We knew the 104 had a pitch-up problem, meaning when the airplane stalled, it pitched up. I was the first military pilot to fly the 104, on August 3, 1954. I was the test pilot on that airplane, so I knew it intimately. I spun the airplane a lot, and stalled it. I knew we had this problem.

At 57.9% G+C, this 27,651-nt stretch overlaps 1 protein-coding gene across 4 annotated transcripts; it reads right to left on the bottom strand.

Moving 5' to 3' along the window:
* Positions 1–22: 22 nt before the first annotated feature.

What we were trying to establish was: when this airplane comes back into the atmosphere at a little higher angle of attack than we want, at what altitude will this aerodynamic force which causes the nose to pitch up on the airplane, be more than the thrust of the hydrogen peroxide thruster in the nose which is pushing the nose down. We ran a series of flights; I was the pilot on it. Start at 118,000 feet, 116, 114, 112, coming into the atmosphere at about a 50-degree angle of attack, open up the thrusters at the top, push the nose down and then measure the rate. You can plot, at each altitude, at what rate the airplane recovers. We noticed it was starting to run into resistance at about 108,000 feet; 106,000 feet was a little slower. If you take the curve and extrapolate, it looks like we are going to run out of thrust in this hydrogen peroxide rocket where the aerodynamic pitch up will be more than the thruster, at about 92,000 feet. So we thought we were in pretty good shape.